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Home Secretary calls for reform of Computer Misuse Act as cybercrime soars
Richard Townshend/UK Parliament
Cyber

Home Secretary calls for reform of Computer Misuse Act as cybercrime soars 

Home Secretary Priti Patel has called for a review and reform of computer misuse laws after highlighting “truly horrific levels” of online child sexual abuse and a Covid-19-related surge in cybercrime.

Speaking at a virtual cyber conference, Ms Patel said the government is currently “making an estimated 800 arrests” every month, including perpetrators of the “most heinous and appalling crimes” against children or those committing serious fraud.

Ms Patel told attendees at the recent National Cyber Security Centre’s (NCSC) CyberUK event that the overall cost of computer misuse incidents against individuals has been estimated to be over £1bn and that “nearly 2 out of every 5 businesses in the UK identified at least one cyber security breach or attack in the last 12 months.”

Police data shows that since the pandemic, cyber attacks on UK businesses have increased by 31 per cent.

These hard-hitting statistics were followed with the announcement Ms Patel is launching a formal review of the 31-year-old Computer Misuse Act and has set out plans to launch a consultation to gather input and guidance from stakeholders later in 2021.

She said: “The Computer Misuse Act has proved to be an effective piece of legislation to tackle unauthorised access to computer systems, and it has been updated a number of times to take account of changes we now face.

“Alongside the Act, there is also separate legislation that provides powers for law enforcement agencies to investigate both cyber-dependent and cyber-enabled crimes.

“As part of ensuring that we have the right tools and mechanisms to detect, disrupt and deter our adversaries, I believe now is the right time to undertake a formal review of the Computer Misuse Act.”

The Computer Misuse Act, introduced in 1990, has come under fire in recent times.

A report last year from the Criminal Law Reform Now Network said the Act was “crying out for reform”, as it technically risks criminalising cyber security professionals as they carry out their legitimate jobs. This is because it makes it an offence to access or modify data on a computer without authorisation.

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Ian Stevenson, chief executive of Cyan Forensics, an Edinburgh-based tech company that aims to helps law enforcement catch paedophiles and terrorists, said: “Helping to protect people from the actions of others online must be a priority, and we are pleased to see the government doing this. The focus on detection, removal and reporting of child sexual abuse material is key.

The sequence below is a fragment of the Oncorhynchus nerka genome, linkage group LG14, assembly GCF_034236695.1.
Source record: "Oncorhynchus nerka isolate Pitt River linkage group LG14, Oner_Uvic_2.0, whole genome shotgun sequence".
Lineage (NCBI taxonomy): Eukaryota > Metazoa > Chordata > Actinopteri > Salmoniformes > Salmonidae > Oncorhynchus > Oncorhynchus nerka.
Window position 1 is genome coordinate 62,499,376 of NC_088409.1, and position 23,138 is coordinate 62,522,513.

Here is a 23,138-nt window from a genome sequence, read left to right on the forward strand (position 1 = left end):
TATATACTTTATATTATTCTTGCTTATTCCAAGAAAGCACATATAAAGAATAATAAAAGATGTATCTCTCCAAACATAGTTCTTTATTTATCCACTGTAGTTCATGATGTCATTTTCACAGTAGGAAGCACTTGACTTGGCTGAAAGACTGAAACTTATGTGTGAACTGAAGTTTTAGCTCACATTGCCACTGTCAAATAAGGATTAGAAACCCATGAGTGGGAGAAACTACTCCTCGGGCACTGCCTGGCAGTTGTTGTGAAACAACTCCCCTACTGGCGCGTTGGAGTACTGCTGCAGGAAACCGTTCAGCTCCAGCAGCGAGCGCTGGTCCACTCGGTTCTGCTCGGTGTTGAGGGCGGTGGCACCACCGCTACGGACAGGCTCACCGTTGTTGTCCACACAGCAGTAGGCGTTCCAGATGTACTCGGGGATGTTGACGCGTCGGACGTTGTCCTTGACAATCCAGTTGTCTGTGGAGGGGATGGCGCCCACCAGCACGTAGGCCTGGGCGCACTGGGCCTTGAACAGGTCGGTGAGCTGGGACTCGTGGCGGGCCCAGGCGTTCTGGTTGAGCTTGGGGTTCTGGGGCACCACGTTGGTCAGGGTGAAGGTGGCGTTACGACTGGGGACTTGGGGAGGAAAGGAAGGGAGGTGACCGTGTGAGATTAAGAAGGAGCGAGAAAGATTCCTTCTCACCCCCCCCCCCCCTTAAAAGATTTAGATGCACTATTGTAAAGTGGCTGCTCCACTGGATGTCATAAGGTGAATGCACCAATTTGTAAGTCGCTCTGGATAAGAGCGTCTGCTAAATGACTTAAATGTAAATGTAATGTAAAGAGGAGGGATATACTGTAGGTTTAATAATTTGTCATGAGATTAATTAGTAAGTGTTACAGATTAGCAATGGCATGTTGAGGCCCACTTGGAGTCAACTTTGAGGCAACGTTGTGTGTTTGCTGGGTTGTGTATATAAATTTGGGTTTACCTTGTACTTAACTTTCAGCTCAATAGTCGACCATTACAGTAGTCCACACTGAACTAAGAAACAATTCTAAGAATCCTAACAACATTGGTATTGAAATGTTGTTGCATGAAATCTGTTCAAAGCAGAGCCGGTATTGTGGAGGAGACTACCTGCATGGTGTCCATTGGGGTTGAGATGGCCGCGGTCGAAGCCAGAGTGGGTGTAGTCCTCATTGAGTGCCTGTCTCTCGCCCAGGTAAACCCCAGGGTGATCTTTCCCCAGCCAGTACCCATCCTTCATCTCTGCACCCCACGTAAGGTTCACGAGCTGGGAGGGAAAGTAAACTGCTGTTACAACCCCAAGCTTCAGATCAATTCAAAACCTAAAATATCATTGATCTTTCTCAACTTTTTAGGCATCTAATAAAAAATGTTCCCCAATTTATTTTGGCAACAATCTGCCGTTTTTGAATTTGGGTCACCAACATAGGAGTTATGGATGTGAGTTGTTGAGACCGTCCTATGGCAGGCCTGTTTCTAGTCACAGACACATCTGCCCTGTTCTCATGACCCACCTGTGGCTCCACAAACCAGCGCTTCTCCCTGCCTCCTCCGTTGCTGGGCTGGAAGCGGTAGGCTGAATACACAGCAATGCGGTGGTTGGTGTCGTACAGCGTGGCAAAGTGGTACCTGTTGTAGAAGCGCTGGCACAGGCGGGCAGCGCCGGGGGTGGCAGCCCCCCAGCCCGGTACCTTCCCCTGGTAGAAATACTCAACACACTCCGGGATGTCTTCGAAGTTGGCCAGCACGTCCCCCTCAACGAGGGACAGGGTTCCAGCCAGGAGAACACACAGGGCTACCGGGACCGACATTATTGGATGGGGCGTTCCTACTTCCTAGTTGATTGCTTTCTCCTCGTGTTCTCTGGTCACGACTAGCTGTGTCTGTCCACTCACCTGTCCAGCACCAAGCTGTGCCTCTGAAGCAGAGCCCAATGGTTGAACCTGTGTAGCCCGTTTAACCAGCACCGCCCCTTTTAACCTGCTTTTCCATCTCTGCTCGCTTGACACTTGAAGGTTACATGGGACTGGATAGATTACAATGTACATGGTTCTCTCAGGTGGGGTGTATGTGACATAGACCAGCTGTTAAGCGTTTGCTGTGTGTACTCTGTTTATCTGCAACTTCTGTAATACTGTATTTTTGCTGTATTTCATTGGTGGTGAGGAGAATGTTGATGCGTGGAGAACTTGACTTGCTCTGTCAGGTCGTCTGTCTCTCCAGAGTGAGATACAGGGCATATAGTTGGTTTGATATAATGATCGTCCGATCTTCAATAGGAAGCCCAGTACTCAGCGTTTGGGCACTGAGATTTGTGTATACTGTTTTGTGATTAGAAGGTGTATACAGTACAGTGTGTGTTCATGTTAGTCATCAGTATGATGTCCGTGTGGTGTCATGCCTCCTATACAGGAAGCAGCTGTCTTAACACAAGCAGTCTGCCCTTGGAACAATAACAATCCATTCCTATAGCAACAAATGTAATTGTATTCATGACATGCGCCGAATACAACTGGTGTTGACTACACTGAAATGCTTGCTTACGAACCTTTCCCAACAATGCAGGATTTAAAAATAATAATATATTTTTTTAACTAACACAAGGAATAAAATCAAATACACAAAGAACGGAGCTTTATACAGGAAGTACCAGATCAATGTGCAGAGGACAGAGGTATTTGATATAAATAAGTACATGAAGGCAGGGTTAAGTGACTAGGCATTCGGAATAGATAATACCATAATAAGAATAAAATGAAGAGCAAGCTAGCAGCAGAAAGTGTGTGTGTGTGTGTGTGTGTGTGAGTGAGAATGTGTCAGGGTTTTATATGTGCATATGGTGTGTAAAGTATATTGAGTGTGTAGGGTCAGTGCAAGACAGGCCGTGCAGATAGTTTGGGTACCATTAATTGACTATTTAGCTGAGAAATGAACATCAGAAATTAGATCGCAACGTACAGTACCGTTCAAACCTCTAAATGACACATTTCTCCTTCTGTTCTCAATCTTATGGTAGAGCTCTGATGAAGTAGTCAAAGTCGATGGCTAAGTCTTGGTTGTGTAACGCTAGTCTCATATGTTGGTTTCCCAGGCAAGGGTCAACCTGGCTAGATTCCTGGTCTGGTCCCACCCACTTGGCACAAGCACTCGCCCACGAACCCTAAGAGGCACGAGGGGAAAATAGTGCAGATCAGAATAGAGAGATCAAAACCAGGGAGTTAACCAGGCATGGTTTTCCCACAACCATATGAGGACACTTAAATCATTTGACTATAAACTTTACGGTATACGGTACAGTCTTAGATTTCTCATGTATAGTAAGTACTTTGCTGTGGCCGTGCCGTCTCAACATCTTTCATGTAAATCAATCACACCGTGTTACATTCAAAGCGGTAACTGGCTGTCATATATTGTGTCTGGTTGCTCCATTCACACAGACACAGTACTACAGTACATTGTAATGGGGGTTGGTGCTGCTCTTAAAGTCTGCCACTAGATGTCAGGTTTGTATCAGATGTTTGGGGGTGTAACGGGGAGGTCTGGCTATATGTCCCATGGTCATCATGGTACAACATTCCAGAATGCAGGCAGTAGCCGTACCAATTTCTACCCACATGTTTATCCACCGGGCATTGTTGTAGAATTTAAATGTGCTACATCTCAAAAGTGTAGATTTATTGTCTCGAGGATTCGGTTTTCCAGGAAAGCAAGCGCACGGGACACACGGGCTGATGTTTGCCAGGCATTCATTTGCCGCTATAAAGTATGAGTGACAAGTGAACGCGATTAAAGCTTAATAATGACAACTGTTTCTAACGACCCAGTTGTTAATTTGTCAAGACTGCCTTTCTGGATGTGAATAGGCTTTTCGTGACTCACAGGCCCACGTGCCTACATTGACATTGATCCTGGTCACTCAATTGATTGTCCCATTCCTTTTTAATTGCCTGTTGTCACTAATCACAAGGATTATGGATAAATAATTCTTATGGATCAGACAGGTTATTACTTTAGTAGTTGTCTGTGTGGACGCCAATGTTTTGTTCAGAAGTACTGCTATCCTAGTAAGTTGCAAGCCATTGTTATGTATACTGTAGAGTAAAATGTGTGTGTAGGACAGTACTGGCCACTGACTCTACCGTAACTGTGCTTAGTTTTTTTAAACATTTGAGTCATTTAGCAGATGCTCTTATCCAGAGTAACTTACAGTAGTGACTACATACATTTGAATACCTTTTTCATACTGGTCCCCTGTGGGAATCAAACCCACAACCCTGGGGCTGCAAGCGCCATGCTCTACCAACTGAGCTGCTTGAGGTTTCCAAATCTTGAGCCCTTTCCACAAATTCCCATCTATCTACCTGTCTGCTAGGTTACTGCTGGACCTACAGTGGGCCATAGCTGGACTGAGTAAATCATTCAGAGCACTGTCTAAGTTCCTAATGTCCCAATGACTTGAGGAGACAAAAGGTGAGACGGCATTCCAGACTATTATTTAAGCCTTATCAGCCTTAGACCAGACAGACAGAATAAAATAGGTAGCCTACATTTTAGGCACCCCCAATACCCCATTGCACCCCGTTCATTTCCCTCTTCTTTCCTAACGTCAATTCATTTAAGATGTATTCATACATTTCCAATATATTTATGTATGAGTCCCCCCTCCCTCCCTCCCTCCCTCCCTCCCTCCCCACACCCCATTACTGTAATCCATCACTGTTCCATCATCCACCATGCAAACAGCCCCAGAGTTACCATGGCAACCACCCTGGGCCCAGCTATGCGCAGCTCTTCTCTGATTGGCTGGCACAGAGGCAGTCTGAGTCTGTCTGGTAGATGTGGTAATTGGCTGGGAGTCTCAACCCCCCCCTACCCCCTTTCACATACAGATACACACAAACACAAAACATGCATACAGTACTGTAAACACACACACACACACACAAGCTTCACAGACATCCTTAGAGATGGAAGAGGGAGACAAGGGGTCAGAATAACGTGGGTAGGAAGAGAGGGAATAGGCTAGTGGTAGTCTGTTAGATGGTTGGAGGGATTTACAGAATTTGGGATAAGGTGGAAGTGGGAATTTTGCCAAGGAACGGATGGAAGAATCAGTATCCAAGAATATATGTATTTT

“The dreadful impact of this content is our key motivation, and indeed the focus of our work with law enforcement and social media companies, and we believe that the world-leading innovative technology being produced by the UK’s online safety sector can and will help to deliver on the commitments this legislation will make.”

Stevenson, also chair of the Online Safety Technology Industry Association (OSTIA), added: “We are hugely encouraged that the Bill’s consultation response focused on a pro-innovation approach to both online services and safety technology.

“It is, however, vital that the new duty of care guidance to be met by the regulator can account for the rapid development of both online platforms and safety tech.”

In her speech, the Home Secretary emphasised the “profound and lasting impact” that “these breaches and attacks” can have on people’s lives and livelihoods, saying “they cause real harm to people and businesses.”

But, she added, there is “action” that organisations can take.

“Be as prepared and engage with the NCSC and law enforcement as soon as you can, so they can assist with understanding and mitigating the incident. Understand the consequences of an incident and how it will affect your organisation in the future.

“This is not just about loss of data; there can be real disruption and significant impacts. Learn from incidents – prepare and exercise your response.”

After noting that the pandemic has highlighted new threats to the country’s national security, Ms Patel underlined her ambition to make the UK the “safest place to be online”.

She declared that the nation has made “great strides” in terms of building resilience and attributed this to funding from the National Cyber Security Programme – designed to help deliver the Cabinet Office’s National Cyber Security Strategies – which has helped bring “the most sophisticated organised crime groups to justice.”

Patel promised to develop a comprehensive cyber strategy that will set out how to “maintain the UK’s competitive edge and counter the threats from cyberspace.”

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